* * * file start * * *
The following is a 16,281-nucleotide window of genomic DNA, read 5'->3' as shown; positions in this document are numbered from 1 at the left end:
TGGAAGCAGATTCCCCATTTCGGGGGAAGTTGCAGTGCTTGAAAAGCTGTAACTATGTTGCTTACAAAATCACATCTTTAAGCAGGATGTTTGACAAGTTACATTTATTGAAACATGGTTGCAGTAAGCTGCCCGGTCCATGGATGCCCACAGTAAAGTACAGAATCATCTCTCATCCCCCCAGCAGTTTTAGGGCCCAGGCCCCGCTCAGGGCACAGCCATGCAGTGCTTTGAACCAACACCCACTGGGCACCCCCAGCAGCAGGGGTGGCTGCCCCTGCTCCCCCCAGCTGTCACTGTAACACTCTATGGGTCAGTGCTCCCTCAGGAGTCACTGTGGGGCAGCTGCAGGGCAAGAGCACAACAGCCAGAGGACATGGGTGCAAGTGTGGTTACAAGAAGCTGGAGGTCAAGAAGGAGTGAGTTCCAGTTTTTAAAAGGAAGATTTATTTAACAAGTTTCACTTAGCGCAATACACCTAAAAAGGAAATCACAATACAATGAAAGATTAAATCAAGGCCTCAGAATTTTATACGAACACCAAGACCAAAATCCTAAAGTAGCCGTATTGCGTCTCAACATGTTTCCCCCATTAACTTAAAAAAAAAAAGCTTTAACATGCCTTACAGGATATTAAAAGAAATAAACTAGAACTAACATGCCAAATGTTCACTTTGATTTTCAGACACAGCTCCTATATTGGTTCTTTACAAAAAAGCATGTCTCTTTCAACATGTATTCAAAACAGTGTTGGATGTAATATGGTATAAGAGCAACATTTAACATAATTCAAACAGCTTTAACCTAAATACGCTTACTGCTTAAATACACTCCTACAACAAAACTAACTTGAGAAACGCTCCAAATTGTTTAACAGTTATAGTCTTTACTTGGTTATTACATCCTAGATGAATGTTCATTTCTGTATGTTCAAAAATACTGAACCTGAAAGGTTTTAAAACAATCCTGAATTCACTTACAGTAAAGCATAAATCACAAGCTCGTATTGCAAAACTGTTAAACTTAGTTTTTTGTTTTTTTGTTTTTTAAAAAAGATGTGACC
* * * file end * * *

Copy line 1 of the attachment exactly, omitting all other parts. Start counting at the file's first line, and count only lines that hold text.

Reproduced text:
The following is a 16,281-nucleotide window of genomic DNA, read 5'->3' as shown; positions in this document are numbered from 1 at the left end: